A popular television host in Augusta in the 1970s and early 1980s, June Stewart won the support of local viewers with her midday show on Channel 12, featuring interviews with Gov. Jimmy Carter, national celebrities and local figures.
Today, she’s back in Augusta and back on the air with her own 30-minute television show on Comcast, It’s Never Too Late, discussing issues, services and information relevant to senior citizens. Until recently, Stewart had been living on the coast of South Carolina.
“After my husband passed away two-and-a-half years ago, I just really didn’t know what to do with myself. The very first thing that I thought of was, it’s time for me to go home and that’s Augusta,” Stewart said.
Still restless, she decided to start a television show geared toward people her own age, now 76.
It’s Never Too Late is filmed once a month – at Mustard Seed Video Productions in Augusta or on-location – and airs once a week for four consecutive weeks on Comcast. Stewart said that she wants her show to focus on the fun that’s still possible as people get older.
Julie Avrett, her assistant and a longtime friend of her daughters, recalls Stewart’s popularity in the 1970s.
“When I met June, I was 13. We could not go anywhere. If we were walking downtown, it didn’t matter what was going on, what day of the week, if we went to lunch, the grocery store or whatever, ‘Hey, June! Is that June?’ We just got used to it and thought that’s just how it is,” Avrett said.
In 1972, Stewart took over beloved radio personality George Fisher’s television show Carousel on Channel 12 because he no longer had time to do the show. The show was renamed Midday on 12.
“I was the first woman to go on the air doing something other than cooking or exercise,” she said.
Stewart had to prove herself, though, because Fisher had a strong fan base. Three weeks after taking over, she was still getting calls asking if Fisher was coming back, she said.
Ron Colton, former director of The Augusta Ballet, was a guest on Stewart’s show on several occasions. He said that “she always did her research.”
“She was very thorough in what she was doing. When you got to your interview, it was nice to know that she knew the subject quite well,” Colton said.
At Channel 12, Stewart’s first celebrity interview was with Jimmy Dean, country singer and founder of the Jimmy Dean sausage brand.
“He was so funny, and he wrote me a note. He sent me a whole box of sausage,” Stewart said.
Stewart grew up in Charlotte, N.C. until the age of 11, when her father was transferred to Atlanta for his job with Columbia Pictures. Being around show biz, Stewart became interested in acting and studied with an acting tutor.
Stewart studied at University of Georgia’s School of Drama for one year and then traveled to London to major in theater at The Guild Hall School of Music and Drama. After earning a certificate in theater, her acting tutor advised her to attend The New York School of Radio and Television in New York in 1955.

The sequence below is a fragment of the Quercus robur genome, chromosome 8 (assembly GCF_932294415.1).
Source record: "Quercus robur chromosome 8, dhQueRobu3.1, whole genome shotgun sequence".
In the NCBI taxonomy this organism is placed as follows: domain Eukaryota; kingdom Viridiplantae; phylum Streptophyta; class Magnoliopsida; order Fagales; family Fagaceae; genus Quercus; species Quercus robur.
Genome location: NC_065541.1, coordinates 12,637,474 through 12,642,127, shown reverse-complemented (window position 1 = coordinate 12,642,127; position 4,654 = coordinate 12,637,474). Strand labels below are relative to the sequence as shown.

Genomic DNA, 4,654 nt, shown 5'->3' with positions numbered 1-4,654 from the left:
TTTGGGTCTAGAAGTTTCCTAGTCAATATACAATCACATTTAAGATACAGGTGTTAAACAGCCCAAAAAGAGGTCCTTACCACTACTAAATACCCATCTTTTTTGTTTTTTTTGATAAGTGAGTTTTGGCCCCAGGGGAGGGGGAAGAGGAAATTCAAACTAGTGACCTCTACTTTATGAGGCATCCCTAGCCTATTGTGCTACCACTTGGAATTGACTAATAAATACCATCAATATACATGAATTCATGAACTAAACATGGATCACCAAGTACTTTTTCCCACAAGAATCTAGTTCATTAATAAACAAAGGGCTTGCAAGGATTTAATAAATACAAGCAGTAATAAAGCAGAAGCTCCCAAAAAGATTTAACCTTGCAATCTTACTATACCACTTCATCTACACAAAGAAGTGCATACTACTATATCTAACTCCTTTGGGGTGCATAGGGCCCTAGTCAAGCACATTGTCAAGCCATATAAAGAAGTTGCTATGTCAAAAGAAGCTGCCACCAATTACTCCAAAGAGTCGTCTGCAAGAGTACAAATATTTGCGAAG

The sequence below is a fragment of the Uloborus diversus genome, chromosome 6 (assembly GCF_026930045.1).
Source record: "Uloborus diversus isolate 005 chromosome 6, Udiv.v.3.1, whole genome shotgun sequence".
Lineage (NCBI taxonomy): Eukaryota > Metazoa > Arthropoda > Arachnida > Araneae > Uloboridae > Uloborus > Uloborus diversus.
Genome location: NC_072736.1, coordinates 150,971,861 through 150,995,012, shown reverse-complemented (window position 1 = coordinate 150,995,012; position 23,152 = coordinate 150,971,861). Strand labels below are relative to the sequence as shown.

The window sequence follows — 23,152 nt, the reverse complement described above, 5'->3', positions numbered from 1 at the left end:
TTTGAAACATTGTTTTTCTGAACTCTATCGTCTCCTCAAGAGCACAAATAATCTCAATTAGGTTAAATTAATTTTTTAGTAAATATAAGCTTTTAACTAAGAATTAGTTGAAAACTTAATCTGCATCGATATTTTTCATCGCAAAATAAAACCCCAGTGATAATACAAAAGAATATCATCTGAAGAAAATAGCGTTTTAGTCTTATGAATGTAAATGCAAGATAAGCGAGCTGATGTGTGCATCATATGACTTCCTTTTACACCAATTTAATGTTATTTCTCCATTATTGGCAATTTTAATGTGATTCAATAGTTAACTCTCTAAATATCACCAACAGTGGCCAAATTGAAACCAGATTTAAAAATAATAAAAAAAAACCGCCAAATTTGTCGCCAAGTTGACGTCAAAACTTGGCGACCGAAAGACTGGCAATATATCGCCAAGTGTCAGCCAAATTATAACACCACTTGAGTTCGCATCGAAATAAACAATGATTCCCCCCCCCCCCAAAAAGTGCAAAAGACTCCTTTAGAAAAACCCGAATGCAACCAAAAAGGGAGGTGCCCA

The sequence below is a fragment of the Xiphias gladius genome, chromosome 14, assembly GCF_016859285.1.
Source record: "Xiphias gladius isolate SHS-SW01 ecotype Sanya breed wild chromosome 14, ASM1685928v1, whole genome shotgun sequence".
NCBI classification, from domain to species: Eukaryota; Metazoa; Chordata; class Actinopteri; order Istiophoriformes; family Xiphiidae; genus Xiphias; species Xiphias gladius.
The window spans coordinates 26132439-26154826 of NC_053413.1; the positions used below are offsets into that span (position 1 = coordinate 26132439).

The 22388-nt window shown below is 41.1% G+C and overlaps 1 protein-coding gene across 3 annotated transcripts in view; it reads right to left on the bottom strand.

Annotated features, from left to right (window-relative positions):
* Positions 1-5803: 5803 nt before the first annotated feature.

“He said to me, ‘You can always make a living in television, but just make theater your avocation,’” she said.
In 1968, she moved to Atlanta for a job at Bauder Fashion College.
“Then I heard Channel 12 was looking for a woman. They needed someone to take George Fisher’s place,” Stewart said.
During these years, Stewart and Jackie Christian started the Augusta Children’s Theater. They ran the theater for about 10 years, entertaining local children with plays, puppetry and classes.
“We were a good team. We could play off of each other. She was very good at being spontaneous and doing very creative things,” Christian said. “June hasn’t stopped. ”
An illness almost stopped her. After accepting a job as public relations director at Humana Hospital — now Doctors Hospital – 1990, she collapsed in the cafeteria.
“Everybody thought I was having a heart attack. I couldn’t move. From the neck down, I was paralyzed,” she said.
She was diagnosed with Chronic Fatigue Syndrome. Then 56, she had to stop working immediately and could only handle part-time assignments. She still suffers from the disorder.
“It is a virus but it’s not contagious, and you don’t get over it. On a good day, you feel like you’re getting over the flu. On a bad day, you feel like you have the flu,” Stewart said.
But experiences like her illness are part of what she hopes to share with her audience in her new show.
“There’s a lot of things that happen to you as you age that you don’t really expect. They were coming like big surprises,” Stewart said. “I thought that would be helpful to people, and also, there are so many resources in the CSRA and a lot of people don’t even know about them. The thing is, I want to be positive about aging because let’s face it, it’s a privilege.”